Your portfolio data coupled with the reasoning above should be enough to convince the senior management that they need to sit down together and start taking some decsions.

In next months post I'll outline what I'd recommend doing during the first portfolio management meeting.


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Hi MichelleThanks for your

Hi Michelle

Thanks for your feedback - good question.

Specific answer

If there were interdependencies between projects then it would just add to the argument to tackle them sequentially. Just do them in the right order.

However, if projects were inextricability intertwined then it would make sense to consider them all as just one big project.

An example would be in Product Development when a company develops a range of products that must be delivered to the market as a single set, eg. a new range of Ready Meal foods. In this case, I’d investigate the market for the range as a single project. Once we get to the development stage, I’d fragment it into individual mini development projects to create the recipes - do these in series.

Once we’re beyond development, I’d treat the new range as a single project entity again to address the remaining deliverables such as producing promotional materials, creating supply chain…..

General answer

The point of the article is not to argue that we should always do one project at a time, but simply to try and change the thinking from:

” Projects make us richer so let’s start as many as we can!”


“Finished projects make us richer, so let’s finish as many as we can!”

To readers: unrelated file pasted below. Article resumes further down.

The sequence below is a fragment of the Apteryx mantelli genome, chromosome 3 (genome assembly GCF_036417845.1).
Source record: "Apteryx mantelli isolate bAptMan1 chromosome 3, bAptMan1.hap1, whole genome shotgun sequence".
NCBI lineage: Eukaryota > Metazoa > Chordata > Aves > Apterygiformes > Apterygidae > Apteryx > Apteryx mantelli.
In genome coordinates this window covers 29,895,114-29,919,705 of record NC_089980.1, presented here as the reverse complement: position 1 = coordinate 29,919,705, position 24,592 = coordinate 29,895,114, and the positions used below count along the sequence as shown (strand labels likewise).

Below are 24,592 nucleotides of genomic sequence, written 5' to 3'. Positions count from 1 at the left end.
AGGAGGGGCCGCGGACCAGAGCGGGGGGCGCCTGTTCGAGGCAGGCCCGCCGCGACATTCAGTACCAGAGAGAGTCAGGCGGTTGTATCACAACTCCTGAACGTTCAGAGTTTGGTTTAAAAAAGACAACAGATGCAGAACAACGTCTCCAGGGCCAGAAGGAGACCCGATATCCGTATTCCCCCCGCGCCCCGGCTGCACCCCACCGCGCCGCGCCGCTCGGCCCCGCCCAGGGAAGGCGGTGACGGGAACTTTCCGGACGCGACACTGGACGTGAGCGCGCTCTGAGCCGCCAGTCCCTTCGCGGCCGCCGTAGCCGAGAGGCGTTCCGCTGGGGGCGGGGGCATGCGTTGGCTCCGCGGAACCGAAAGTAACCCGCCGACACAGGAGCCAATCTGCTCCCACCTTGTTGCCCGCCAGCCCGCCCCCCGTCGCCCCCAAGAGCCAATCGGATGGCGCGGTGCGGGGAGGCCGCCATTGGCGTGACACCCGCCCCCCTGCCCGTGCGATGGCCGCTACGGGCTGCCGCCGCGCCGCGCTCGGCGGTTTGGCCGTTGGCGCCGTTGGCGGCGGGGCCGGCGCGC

I hope that this is one of those irrefutable bits of logic that is totally obvious once it’s pointed out. For those that get it, the repercussions are pretty instant without the need for any justification.

I was at mid-sized food company a couple of weeks ago. They have about 250 concurrent products in development across about 10 Project Managers. They’re stressed!

If they were to interject their growth ambition with the thought that becoming rich is about finishing projects, then I bet the number of parallel projects would fall to perhaps the 10-30 range, the total number of projects delivered in the year would increase and stress levels reduced.


Thanks for this post Mike -

Thanks for this post Mike - it is certanly true in my experience that trying to do several projects in parallel can result in slowing all of them down if they are not managed as part of a portfolio. Whereas in serial at least some project sponsors/stakeholders will get their final deliverables sooner and, as you point out, even the last delivered project could be delivered no later than it would have been if the projects were run in parallel. (Although convincing senior management of that would require some hard statistics)

But what about the question of interdependencies between projects?

If project 1 is completed and delivered standalone, then project 2 and 3 the same, but during the course of project 4 some new dependency is revealed which means you have to go back and change parts of your recently delivered projects 1, 2 or 3. How does that then affect the outcomes of all projects?